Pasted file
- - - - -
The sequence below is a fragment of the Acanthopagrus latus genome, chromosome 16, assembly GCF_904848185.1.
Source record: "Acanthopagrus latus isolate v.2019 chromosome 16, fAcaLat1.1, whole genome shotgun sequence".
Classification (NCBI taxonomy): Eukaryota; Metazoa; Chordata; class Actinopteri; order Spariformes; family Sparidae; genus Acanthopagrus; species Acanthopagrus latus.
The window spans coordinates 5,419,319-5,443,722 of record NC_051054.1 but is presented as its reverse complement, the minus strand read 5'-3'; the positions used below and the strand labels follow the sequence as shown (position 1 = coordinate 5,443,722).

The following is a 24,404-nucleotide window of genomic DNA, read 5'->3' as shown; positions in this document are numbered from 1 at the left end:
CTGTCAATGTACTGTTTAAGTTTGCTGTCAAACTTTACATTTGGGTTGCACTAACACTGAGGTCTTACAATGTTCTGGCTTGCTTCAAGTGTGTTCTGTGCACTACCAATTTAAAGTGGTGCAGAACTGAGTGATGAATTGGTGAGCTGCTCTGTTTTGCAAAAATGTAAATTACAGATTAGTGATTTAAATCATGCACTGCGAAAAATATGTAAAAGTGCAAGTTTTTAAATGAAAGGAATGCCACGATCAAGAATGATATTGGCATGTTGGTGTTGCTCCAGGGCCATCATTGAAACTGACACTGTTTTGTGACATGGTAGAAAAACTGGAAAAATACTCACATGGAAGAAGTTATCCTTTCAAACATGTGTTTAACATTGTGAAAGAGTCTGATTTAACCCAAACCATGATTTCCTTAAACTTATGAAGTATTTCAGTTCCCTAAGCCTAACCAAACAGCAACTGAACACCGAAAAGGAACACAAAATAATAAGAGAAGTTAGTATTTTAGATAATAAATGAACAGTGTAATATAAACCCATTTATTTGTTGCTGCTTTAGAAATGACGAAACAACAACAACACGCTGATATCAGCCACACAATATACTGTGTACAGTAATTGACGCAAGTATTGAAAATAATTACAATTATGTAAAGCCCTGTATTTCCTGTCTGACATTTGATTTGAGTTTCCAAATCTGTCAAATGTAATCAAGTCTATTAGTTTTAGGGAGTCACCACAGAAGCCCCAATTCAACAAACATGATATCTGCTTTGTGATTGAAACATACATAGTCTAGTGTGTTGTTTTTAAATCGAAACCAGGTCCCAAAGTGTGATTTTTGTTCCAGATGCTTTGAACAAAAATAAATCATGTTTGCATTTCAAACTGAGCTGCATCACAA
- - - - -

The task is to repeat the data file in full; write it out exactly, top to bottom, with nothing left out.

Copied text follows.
The sequence below is a fragment of the Acanthopagrus latus genome, chromosome 16, assembly GCF_904848185.1.
Source record: "Acanthopagrus latus isolate v.2019 chromosome 16, fAcaLat1.1, whole genome shotgun sequence".
Classification (NCBI taxonomy): Eukaryota; Metazoa; Chordata; class Actinopteri; order Spariformes; family Sparidae; genus Acanthopagrus; species Acanthopagrus latus.
The window spans coordinates 5,419,319-5,443,722 of record NC_051054.1 but is presented as its reverse complement, the minus strand read 5'-3'; the positions used below and the strand labels follow the sequence as shown (position 1 = coordinate 5,443,722).

The following is a 24,404-nucleotide window of genomic DNA, read 5'->3' as shown; positions in this document are numbered from 1 at the left end:
CTGTCAATGTACTGTTTAAGTTTGCTGTCAAACTTTACATTTGGGTTGCACTAACACTGAGGTCTTACAATGTTCTGGCTTGCTTCAAGTGTGTTCTGTGCACTACCAATTTAAAGTGGTGCAGAACTGAGTGATGAATTGGTGAGCTGCTCTGTTTTGCAAAAATGTAAATTACAGATTAGTGATTTAAATCATGCACTGCGAAAAATATGTAAAAGTGCAAGTTTTTAAATGAAAGGAATGCCACGATCAAGAATGATATTGGCATGTTGGTGTTGCTCCAGGGCCATCATTGAAACTGACACTGTTTTGTGACATGGTAGAAAAACTGGAAAAATACTCACATGGAAGAAGTTATCCTTTCAAACATGTGTTTAACATTGTGAAAGAGTCTGATTTAACCCAAACCATGATTTCCTTAAACTTATGAAGTATTTCAGTTCCCTAAGCCTAACCAAACAGCAACTGAACACCGAAAAGGAACACAAAATAATAAGAGAAGTTAGTATTTTAGATAATAAATGAACAGTGTAATATAAACCCATTTATTTGTTGCTGCTTTAGAAATGACGAAACAACAACAACACGCTGATATCAGCCACACAATATACTGTGTACAGTAATTGACGCAAGTATTGAAAATAATTACAATTATGTAAAGCCCTGTATTTCCTGTCTGACATTTGATTTGAGTTTCCAAATCTGTCAAATGTAATCAAGTCTATTAGTTTTAGGGAGTCACCACAGAAGCCCCAATTCAACAAACATGATATCTGCTTTGTGATTGAAACATACATAGTCTAGTGTGTTGTTTTTAAATCGAAACCAGGTCCCAAAGTGTGATTTTTGTTCCAGATGCTTTGAACAAAAATAAATCATGTTTGCATTTCAAACTGAGCTGCATCACAA